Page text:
Deadline Now: David L. Grossman, MD
Friday, January 25, 2013
Toledo-Lucas County Health Commissioner David L. Grossman, MD, is this week's guest. He'll discuss this season's flu outbreak, the overall health of Lucas County residents, the value of vaccination and much more vital information, relevant to our community's well-being.
Here are Jack Lessenberry's Final Thoughts for this edition of "Deadline Now:"
The other day I stopped in a fast food restaurant to fill my thermos up with coffee, and noticed that the vast majority of the clients were somewhere between overweight and morbidly obese.
Two of them left when I did, and one of them immediately lit up a cigarette. I felt sorry for them, and frankly, a little disgusted.
Later, it occurred to me that I actually should have felt somewhat angry. That’s because at some level, these folks are causing me, and all of us money. People with unhealthy lifestyles invariably cost the health care system more than most other people do, unless they drop dead of a massive heart attack relatively early.
And no matter what your health insurance is, these costs sooner or later get passed along. Now, I am not the best role model in the world. I should lose a few pounds, and eat more vegetables.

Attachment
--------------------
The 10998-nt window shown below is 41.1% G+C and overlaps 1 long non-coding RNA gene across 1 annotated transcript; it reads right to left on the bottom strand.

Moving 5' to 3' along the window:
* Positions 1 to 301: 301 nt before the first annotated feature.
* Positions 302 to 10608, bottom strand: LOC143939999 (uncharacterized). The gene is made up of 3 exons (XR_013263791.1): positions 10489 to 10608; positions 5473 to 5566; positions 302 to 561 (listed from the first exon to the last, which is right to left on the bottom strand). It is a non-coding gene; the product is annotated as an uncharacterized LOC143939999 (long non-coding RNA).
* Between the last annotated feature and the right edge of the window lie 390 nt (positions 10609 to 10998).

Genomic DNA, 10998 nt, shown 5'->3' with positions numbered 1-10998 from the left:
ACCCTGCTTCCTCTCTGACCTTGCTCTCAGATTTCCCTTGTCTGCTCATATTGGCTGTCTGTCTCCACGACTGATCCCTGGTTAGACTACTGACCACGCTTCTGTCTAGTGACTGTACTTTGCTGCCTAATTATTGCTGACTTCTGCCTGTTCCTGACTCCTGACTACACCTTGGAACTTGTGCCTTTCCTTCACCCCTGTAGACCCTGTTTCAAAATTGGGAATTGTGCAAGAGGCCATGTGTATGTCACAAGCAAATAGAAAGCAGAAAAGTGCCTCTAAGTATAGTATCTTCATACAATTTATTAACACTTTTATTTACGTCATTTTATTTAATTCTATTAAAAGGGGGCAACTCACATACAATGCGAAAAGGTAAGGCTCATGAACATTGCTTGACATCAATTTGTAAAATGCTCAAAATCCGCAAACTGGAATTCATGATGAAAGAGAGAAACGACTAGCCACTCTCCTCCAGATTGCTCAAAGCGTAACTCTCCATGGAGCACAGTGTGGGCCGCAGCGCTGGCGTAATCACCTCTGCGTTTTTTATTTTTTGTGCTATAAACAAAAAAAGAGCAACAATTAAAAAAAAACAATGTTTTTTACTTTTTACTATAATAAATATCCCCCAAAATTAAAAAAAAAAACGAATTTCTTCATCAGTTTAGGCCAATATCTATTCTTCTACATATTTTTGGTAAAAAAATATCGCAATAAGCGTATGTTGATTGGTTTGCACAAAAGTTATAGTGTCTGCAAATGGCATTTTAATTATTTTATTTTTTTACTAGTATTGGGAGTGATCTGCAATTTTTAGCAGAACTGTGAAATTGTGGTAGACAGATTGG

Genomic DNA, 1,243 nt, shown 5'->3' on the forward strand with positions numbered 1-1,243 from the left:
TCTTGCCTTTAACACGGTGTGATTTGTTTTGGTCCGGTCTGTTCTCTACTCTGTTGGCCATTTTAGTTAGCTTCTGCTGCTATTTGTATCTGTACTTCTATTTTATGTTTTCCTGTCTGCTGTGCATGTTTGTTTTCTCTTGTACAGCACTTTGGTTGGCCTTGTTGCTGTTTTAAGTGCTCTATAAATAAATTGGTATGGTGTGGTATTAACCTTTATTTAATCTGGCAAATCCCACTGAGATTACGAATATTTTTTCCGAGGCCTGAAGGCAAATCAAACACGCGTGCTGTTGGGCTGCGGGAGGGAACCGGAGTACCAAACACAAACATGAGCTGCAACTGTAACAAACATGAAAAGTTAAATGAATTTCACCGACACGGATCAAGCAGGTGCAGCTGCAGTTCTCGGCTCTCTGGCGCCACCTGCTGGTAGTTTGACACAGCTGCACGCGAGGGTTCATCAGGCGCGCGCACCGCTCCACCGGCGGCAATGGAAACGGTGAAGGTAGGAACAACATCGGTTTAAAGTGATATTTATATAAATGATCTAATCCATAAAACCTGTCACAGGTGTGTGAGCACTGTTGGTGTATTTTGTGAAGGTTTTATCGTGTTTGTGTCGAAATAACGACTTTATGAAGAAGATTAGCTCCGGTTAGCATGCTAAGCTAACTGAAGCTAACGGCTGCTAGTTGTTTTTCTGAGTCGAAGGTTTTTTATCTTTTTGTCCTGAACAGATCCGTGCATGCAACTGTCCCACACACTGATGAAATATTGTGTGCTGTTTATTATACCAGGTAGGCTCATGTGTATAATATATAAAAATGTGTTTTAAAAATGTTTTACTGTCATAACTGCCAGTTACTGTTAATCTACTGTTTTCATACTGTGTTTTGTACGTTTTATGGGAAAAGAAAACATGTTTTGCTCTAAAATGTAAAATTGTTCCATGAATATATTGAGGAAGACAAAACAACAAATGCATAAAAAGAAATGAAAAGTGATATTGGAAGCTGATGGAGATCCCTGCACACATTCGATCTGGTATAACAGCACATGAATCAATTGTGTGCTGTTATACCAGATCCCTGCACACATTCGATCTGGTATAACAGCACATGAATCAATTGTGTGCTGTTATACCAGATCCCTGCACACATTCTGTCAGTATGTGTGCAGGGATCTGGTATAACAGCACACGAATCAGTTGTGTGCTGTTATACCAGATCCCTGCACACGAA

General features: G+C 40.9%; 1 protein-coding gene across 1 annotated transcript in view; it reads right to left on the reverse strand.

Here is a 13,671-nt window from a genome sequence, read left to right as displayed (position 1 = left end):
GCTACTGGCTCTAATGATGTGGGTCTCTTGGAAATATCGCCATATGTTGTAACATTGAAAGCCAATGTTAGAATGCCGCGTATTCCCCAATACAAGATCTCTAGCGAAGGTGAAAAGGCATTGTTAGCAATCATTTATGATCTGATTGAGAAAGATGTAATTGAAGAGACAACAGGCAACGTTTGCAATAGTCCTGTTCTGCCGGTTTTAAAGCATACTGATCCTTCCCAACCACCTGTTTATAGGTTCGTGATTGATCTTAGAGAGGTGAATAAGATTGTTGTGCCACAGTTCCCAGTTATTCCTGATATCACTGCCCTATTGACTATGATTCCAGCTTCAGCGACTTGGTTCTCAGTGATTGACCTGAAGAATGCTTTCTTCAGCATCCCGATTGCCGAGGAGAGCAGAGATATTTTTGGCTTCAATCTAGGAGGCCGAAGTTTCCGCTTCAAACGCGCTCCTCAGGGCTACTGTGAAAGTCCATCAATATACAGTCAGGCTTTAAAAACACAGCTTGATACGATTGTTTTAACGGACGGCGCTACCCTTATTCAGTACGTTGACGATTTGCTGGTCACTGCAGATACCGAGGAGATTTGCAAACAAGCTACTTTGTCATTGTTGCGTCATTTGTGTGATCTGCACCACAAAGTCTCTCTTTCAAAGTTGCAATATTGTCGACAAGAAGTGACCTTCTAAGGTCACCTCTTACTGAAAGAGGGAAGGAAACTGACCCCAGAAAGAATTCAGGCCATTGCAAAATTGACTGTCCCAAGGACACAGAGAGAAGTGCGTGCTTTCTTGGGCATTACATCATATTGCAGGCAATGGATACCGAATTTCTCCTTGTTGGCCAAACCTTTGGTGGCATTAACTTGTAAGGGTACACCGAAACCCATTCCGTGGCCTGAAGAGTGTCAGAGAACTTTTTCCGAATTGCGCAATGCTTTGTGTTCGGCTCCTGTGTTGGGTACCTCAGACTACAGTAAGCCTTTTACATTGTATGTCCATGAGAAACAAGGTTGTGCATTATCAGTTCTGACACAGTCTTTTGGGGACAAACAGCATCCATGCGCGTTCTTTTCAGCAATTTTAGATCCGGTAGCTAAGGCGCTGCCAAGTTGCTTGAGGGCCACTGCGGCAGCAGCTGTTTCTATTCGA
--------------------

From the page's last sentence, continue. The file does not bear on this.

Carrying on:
But I do try to avoid major self-destructive behaviors. In some ways, we are a healthier society than we used to be, at least among more educated and affluent segments of the population.
Smoking has declined drastically, for example, and some of the epidemics that terrified my parents’ generation -- polio, for example -- are now history, at least in the western civilized world.
But there is clearly an obesity epidemic. To the extent that mental conditions are a public health problem, then we are looking at a major and mysterious rise in autism that some think is related to changes in the environment.
Since the beginning of time, the environment has been a major factor in public health concerns, and we need to be conscious of that. State, local and federal governments haven’t always done enough to ensure environmental safety in the workplace or in public recreational areas. We probably need to do more, even if it costs money.
Yet in my view, the biggest public health hazard is people who refuse to take responsibility for themselves and their own actions.
Watch what you eat; watch what you feed your kids. Don't drink to excess, and don't, whatever else you do, smoke. I can't think of another more sure-fire and painful way than smoking to ruin your health, shorten your life, and court a protracted and painful death.
Living a long and healthy life really is its own reward.